|Growlanser: Wayfarer of Time|
|Developer: Career Soft||Release Date: July 31, 2012|
|Publisher: Atlus||ESRB Rating: T|
|Platforms: PSP||MSRP: US$29.99|
Growlanser: Wayfarer of Time certainly lives up to its name, taking almost 10 years to come to North America. The game first saw life as Growlanser IV on Japanese PlayStation 2s in December 2003. The game has been revamped with some gameplay additions and new songs, but how does this decade-old strategy RPG hold up as we approach the end of the PSP’s life cycle?
In Wayfarer of Time, you follow the protagonist Crevanille, who was orphaned (Surprise!) and ends up a mercenary. Dixon, leader of the band of mercenaries, made sure that Crevanille got plenty of combat training growing up, but always kept him safe because he was told that Crevanille is the key to saving the world. After an encounter with a mysterious Angel, whose destructive tendencies are reminiscent of their Old Testament namesakes, Crevanille and his compatriot Remus must set off to find out why the Angels have resurfaced after 2000 years and determine how they can stop them before they destroy the entire human race. After what seems to be a rather slow start out of the gate, the rest of the game allows you to explore much of Noyeval’s warring nations and offers a branching storyline with a decent number of plot twists along the way. You’ll find a plethora of dialogue tree options which will determine your fate and your relationships with other characters. Combine that with what is said to be over 40 endings in all, and you get a game that offers plenty of replay value from a story standpoint. Considering that the game offers 50 or more hours of gameplay, the ability to skip through dialogue definitely comes in handy after a few playthroughs, too.
You meet Crevanille and Remus right at the start, and you can eventually recruit a total of 11 characters into your party. You’ll only use four characters at a time in battle, but that doesn’t mean you can’t develop relationships with the rest of the party. Through a combination of in-story dialogue and the furlough system, you can flesh out all the characters’ backstories. In between major events, you’ll be able to take time with your allies, improving their relationships and eventually unlocking special endings and items. It’s impossible to win over everyone’s hearts and see all the story points in one fell swoop, but these furloughs will go a long way. As a result of these relationship mechanics, Wayfarer of Time does a decent job developing most of the character relationships in a fairly natural way, though some of the characters are a little stranger than others.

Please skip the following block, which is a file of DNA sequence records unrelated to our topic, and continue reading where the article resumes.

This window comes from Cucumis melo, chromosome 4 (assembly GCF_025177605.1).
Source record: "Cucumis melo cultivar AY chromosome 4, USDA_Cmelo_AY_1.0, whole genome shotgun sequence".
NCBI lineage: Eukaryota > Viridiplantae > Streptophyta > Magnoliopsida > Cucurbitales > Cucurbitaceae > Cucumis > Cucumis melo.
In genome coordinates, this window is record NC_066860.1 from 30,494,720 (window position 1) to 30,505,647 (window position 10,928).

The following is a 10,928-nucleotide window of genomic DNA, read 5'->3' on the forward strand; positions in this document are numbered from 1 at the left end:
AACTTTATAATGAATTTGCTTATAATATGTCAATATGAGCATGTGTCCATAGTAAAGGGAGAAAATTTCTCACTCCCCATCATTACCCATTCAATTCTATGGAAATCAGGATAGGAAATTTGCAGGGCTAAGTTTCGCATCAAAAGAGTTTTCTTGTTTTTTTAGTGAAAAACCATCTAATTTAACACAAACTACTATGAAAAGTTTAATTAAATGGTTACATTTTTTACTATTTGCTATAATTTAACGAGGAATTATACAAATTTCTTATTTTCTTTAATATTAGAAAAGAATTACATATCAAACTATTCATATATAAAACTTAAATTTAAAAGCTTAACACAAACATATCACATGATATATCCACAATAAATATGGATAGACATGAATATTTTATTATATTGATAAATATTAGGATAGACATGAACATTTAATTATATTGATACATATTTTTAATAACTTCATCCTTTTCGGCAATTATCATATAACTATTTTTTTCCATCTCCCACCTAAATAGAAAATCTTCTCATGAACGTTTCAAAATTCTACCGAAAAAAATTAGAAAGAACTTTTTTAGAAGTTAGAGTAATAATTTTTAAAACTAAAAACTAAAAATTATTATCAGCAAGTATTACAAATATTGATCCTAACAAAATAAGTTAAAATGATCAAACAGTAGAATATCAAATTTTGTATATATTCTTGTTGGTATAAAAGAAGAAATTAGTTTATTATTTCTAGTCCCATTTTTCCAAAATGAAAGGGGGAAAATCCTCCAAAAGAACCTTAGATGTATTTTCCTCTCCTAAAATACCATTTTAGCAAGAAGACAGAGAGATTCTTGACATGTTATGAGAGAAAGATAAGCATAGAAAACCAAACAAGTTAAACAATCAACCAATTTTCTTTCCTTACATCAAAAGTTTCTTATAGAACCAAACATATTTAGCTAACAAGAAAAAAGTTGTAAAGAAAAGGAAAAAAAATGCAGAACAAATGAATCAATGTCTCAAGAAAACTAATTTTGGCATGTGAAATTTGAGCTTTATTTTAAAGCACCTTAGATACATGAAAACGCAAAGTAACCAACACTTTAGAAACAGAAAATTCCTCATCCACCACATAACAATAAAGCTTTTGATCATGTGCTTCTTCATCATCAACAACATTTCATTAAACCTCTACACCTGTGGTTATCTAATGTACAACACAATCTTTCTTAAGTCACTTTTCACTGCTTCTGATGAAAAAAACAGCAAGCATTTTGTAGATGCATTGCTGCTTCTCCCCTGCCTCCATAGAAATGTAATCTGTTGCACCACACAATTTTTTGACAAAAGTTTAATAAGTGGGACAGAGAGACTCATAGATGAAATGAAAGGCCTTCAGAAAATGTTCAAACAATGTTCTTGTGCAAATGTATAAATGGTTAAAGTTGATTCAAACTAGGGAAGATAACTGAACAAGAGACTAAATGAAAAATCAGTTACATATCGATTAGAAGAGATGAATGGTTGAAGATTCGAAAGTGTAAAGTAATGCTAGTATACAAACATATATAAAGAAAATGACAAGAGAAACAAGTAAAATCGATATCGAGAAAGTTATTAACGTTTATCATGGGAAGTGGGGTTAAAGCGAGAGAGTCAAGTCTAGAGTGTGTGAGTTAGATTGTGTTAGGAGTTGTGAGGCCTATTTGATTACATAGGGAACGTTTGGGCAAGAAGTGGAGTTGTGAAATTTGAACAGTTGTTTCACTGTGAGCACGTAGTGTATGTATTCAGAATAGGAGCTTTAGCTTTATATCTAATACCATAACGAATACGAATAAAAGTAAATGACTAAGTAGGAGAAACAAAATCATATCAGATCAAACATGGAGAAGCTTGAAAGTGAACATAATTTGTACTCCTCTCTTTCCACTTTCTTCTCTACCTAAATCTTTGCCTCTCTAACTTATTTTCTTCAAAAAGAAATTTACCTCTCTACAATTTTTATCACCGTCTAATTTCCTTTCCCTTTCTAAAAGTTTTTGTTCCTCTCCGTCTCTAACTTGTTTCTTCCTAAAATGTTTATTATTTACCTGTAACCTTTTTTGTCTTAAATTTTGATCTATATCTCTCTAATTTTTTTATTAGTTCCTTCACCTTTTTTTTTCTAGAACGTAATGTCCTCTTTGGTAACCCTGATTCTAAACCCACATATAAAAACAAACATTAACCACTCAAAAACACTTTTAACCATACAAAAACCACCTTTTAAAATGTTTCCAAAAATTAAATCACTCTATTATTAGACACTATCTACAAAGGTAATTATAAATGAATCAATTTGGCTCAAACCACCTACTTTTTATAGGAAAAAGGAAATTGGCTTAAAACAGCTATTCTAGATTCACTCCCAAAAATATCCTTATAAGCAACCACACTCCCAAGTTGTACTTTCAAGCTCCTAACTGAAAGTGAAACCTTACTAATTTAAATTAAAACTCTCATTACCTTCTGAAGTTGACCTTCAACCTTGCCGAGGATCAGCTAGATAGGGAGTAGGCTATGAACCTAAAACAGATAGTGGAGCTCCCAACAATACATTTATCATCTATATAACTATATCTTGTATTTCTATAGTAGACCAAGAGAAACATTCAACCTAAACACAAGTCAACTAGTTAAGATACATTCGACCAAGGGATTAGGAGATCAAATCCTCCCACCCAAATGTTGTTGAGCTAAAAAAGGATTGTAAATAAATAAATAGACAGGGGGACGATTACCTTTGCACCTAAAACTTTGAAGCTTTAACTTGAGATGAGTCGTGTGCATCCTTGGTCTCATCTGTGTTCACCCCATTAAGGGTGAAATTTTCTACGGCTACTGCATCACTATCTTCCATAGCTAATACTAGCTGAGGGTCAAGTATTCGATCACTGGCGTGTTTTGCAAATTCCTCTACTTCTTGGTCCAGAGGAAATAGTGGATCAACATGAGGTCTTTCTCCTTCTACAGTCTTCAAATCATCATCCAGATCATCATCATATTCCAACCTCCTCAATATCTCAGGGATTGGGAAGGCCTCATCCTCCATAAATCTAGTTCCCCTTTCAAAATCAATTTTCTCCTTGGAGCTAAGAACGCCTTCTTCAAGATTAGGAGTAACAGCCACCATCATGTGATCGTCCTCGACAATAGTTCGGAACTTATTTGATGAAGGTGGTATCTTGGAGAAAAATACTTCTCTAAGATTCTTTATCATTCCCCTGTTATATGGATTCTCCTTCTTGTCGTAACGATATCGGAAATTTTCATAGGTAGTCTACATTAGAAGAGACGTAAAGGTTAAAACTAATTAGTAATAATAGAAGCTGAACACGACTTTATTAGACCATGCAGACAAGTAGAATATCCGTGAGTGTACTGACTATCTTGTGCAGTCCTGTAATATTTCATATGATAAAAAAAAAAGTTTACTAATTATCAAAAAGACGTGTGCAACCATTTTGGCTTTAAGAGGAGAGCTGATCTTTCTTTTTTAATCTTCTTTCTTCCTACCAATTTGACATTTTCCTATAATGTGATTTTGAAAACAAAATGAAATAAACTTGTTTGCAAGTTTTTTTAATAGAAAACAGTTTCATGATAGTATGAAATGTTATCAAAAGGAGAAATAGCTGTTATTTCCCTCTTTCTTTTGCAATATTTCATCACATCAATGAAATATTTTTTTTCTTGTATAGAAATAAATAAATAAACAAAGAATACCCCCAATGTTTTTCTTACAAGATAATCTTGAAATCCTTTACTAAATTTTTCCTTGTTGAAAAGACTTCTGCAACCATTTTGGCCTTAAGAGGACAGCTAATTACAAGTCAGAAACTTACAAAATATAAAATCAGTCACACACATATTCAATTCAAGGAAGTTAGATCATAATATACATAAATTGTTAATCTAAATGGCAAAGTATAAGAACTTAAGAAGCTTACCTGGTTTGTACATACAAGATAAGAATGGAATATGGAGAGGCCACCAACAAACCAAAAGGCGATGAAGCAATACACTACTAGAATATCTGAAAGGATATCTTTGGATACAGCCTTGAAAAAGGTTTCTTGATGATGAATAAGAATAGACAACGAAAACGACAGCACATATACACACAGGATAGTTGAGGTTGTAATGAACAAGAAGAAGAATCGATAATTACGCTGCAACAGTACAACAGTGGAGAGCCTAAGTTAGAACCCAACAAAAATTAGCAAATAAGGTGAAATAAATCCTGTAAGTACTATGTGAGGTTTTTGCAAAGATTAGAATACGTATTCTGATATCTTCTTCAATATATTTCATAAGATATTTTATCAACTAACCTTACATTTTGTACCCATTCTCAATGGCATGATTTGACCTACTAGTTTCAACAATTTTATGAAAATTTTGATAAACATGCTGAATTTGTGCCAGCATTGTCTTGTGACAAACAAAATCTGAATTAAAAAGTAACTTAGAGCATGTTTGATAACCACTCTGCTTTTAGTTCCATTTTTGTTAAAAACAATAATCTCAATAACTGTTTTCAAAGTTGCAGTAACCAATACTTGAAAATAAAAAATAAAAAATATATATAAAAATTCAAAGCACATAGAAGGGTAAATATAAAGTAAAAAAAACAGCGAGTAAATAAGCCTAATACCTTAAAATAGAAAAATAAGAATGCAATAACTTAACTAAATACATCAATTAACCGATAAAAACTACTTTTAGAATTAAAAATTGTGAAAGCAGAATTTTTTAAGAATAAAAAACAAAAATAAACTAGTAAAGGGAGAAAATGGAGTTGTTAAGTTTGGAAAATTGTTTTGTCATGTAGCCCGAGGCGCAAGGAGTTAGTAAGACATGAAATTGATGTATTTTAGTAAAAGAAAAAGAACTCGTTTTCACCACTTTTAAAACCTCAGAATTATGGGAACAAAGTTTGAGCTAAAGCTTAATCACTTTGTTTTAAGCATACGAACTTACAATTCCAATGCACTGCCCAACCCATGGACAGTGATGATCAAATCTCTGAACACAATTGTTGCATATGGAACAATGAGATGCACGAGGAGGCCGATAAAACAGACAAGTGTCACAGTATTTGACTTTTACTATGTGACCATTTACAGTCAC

Growlanser: Wayfarer of Time also features a system where you gain and raise a familiar. Based on certain questions you’re asked, you’ll be given a familiar, a small sprite-like creature that can boost abilities as well as search for treasure, detect friendship levels, give the main character a psychic-like remote viewing ability and more. There are four types of familiar available, each having variations in stat boosts, personality and looks. In order to strengthen your familiar and teach it new skills, you place it in a “Dollhouse.” You can then upgrade the familiar’s abilities through energy gained from battle and various crystals, which then helps your main character get better in the long run.
It should be noted that making your character better can be both a little simpler and a little more complex than normal. There are the classic RPG stats which control magic, physical strength, and defense, but there is also a movement stat which controls your speed in battle. In addition, instead of having to search out weapons for each character, they can all use interchangeable rings which then turn into their weapon of choice, be it a sword, bow or otherwise. These rings have slots associated with them for spells, skills and passive boosts, and these slots level up as you fight, allowing for stronger skillstones and spellstones to be inserted. The complexity comes from figuring out if one character is best suited for a ring with a 10 HP boost and 3 skill slots or a 6 HP boost, two skill slots and a passive slot, etc., as you’ll have no shortage of rings looted from enemies sitting around to equip. Instead of having a clear progression from one weapon to the next like many RPGs, you’ll find that sometimes upgrading weapons takes a little more forethought and time. Other than the rings and their slots, there is only one general armor slot, making shopping and upgrading your armor much simpler than most other games, and you’ll need to keep yourself up to date or you’ll get thrashed in some of the story battles.